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Nazareth, Pa., United States

Monday, June 30, 2014

HAM Radio Operators Prepare For Emergencies

Ham operators set up six meter antenna at Louise Moore Park
In a day of cell phones and satellites, people no longer pay much attention to ham radios. But when Hurricane Sandy stuck in 2012, and most Lehigh Valley municipalities were without power or cell phone service, it is the lowly ham radio that kept people in touch. Northampton County Emergency Management relied on them to keep in touch with outlying townships. So did the American Red Cross, which had ham operators at each emergency shelter. In the last weekend of June, amateur radio operators conduct an annual field day to sharpen their abilities to communicate without power.

Contacts were monitored at three different stations
The Delaware Lehigh Amateur Radio Club, based in Bethlehem Township, conducted their annual field day at Louise Moore Park in Lower Nazareth. For 24 hours straight, club members manning three stations made as many contacts with other ham operators throughout the country. At the end of 24 hours, they had completed 1,300 contacts in all 50 states,according to Stephanie Koles (WX3K), the Field Day Chair and burger chef for 130 participants,

Bilger scraped his elbow helping to erect antenna
One of these participants was 90 year old Ray Bilger (W3TDF), who brought and helped erect a six-meter antenna. A WWII vet, Bilger worked for 43 years at the Reading Railroad. But he retained his love of radio, and became licensed in 1946, right after getting out of the service. He can still read and send Morse code at 30 words per minute.  

He explained why ham operators are still so crucial. "If you have a major eruption on the sun, it will take all the satellites out," he explained. "And without the satellites, you don't have cell phones, you don't have TVs, you don't have nothing."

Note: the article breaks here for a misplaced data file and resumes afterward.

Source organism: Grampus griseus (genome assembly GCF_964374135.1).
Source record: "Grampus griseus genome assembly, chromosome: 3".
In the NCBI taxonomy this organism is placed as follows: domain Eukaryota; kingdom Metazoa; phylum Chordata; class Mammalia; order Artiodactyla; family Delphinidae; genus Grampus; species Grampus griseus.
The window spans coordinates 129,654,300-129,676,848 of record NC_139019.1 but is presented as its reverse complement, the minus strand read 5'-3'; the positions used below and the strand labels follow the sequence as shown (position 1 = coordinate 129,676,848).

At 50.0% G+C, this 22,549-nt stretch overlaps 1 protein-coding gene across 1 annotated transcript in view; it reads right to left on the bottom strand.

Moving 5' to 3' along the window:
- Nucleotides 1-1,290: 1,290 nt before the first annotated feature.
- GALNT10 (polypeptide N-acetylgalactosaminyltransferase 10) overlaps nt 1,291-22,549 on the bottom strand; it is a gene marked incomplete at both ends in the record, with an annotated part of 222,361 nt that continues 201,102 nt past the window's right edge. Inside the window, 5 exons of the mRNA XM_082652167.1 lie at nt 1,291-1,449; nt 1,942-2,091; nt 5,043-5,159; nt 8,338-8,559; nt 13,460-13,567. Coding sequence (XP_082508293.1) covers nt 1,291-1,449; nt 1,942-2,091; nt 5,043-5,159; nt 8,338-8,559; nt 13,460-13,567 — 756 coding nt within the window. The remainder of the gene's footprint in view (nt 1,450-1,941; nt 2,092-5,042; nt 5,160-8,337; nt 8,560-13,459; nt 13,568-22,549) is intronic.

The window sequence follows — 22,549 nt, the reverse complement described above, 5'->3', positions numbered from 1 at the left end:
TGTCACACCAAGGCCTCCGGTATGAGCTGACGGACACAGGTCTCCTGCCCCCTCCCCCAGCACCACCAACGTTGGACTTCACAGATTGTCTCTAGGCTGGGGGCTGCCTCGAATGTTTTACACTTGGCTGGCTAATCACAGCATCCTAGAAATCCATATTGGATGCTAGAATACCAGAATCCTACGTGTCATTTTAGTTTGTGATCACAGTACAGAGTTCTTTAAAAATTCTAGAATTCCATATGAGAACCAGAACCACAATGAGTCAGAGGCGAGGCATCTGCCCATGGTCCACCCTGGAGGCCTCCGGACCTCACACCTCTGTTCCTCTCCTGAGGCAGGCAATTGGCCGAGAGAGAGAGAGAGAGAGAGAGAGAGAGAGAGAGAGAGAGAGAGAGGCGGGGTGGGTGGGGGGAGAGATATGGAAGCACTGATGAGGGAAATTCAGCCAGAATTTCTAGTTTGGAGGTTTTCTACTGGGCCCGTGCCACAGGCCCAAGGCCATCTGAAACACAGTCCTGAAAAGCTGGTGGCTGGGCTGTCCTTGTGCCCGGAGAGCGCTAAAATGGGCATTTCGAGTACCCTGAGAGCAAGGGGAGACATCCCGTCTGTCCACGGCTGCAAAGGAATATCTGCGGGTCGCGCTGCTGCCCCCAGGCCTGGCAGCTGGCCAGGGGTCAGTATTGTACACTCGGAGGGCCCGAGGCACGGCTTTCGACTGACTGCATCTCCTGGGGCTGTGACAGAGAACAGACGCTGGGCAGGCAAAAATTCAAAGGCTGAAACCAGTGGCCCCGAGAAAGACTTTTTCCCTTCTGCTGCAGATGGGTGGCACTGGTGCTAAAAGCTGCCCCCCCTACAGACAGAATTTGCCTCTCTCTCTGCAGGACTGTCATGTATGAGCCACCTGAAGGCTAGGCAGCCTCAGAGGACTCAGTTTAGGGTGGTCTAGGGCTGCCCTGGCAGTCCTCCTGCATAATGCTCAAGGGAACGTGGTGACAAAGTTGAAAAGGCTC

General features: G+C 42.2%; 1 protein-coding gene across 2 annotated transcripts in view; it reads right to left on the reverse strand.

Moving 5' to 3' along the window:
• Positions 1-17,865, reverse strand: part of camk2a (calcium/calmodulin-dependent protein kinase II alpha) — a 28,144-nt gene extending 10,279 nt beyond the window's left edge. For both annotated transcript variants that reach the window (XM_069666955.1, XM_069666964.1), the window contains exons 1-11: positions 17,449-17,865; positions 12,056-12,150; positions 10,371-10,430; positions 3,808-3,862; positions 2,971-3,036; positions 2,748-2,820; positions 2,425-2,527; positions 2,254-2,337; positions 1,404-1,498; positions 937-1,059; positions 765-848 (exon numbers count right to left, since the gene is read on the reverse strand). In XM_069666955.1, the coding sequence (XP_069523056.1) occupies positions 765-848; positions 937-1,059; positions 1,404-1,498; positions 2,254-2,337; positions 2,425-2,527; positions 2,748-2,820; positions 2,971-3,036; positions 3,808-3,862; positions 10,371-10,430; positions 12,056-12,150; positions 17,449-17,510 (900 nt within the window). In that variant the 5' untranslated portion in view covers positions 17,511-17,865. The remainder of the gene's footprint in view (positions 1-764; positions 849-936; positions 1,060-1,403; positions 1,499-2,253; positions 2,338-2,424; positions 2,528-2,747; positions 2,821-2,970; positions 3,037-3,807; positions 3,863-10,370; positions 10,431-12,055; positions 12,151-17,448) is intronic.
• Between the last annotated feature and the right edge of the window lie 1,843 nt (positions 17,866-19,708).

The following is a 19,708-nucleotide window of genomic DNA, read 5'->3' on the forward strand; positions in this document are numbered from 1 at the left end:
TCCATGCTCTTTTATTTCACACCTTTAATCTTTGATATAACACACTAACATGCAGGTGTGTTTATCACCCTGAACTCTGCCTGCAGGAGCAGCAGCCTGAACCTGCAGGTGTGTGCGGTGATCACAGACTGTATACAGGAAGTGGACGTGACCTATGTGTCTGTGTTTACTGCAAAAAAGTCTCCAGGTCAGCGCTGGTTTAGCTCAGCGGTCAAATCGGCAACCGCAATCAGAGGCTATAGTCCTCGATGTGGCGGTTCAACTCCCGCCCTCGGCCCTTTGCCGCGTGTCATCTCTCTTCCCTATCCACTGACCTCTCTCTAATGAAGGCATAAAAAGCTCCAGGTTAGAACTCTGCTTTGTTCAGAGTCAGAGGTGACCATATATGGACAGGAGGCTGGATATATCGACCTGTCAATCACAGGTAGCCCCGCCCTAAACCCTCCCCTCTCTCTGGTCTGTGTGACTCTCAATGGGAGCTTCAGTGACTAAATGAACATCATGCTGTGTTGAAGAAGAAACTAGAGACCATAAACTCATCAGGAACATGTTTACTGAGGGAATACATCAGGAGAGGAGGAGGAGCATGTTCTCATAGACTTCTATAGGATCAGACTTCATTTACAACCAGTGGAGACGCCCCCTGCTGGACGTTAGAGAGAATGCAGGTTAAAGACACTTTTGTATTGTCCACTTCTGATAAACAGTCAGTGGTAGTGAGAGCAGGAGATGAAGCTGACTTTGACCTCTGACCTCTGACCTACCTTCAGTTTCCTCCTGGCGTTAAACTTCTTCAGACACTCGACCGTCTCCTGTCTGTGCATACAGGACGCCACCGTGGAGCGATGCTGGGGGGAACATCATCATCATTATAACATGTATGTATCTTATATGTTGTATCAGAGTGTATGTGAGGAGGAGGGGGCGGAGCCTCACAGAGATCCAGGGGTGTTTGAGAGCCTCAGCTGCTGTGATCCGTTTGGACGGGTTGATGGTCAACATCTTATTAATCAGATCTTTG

Rick Saeger (K300)is a world class contacter who'd like to see more young people involved. "It's a great hobby," he said. "It's family friendly. we'd like to get more people involved because it's a great hobby." His daughter Sara (K3000),now 23, was licensed at age 8.

Saeger stated you could get started in this hobby for under $100.

Because this was a 24-hour operation, some operators like Ben Ramig (KB3CTX) camped on site.


Anonymous said...

Great story, Bernie.

Back in 1999, I erected an antenna tower behind my house to pick up FM from distant stations with a highly sensitive antenna. I got the tower used from a ham. It was fun, and I also picked up tv stations off the antennae on the WTC. 9/11 of course ended that. Anyway, I lost interest and just sold the tower on Ebay.

I asked the guy "you put these up before?" He said "oh, yeah. This is going to a sister island of Curacao, for a listening station."

The guy is part of a club that competitively "listens". A rare breed. My rusty tower, to be cleaned and have epoxy paint applied and used in the Caribbean.

Bernie O'Hare said...

So cool! Thanks for your comment. These are great people.

Anonymous said...

Thanks for posting this story. Ham Radio is a great hobby and a real asset to our community!

Anonymous said...

Real Heroes !!!!!!!

Whethervain said...

Your last paragraph mentions two folks, a father and daugher team. Here is Sarah (K3OOO) just after she got her license sitting in front of the club station. This was a pretty unusual occurrence as not too many girls are attracted to this hobby which could definitely use MORE females.

Her dad hasn't aged a day since I first saw him; Sarah is 13 in this picture.

Too bad I didn't have more influence on you as a kid; although you don't own any amateur radios, there's little doubt in my mind that you ARE a ham!

Bernie O'Hare said...

I thought of you the whole time I did this story ... and in a sexual way, too.

Anonymous said...

I like the story Bernie, and you got a few really pertinent photos in there. Ham radio is relevent in a whole lot of ways. My ex-husband is also a ham radio operator. This past week-end, he coordinated the communications response team for a huge bicycle race held for charity on the Blue Ridge Parkway in North Carolina, coordinating the rest stops and EMTs, and water/food stations, and such. Not an emergency situation, but good community support, and things like that keep the hams limber enough so that they can operate in a real emergency. Cate

Bernie O'Hare said...

Cate, Glad you like it. I enjoyed meeting you and your husband in person.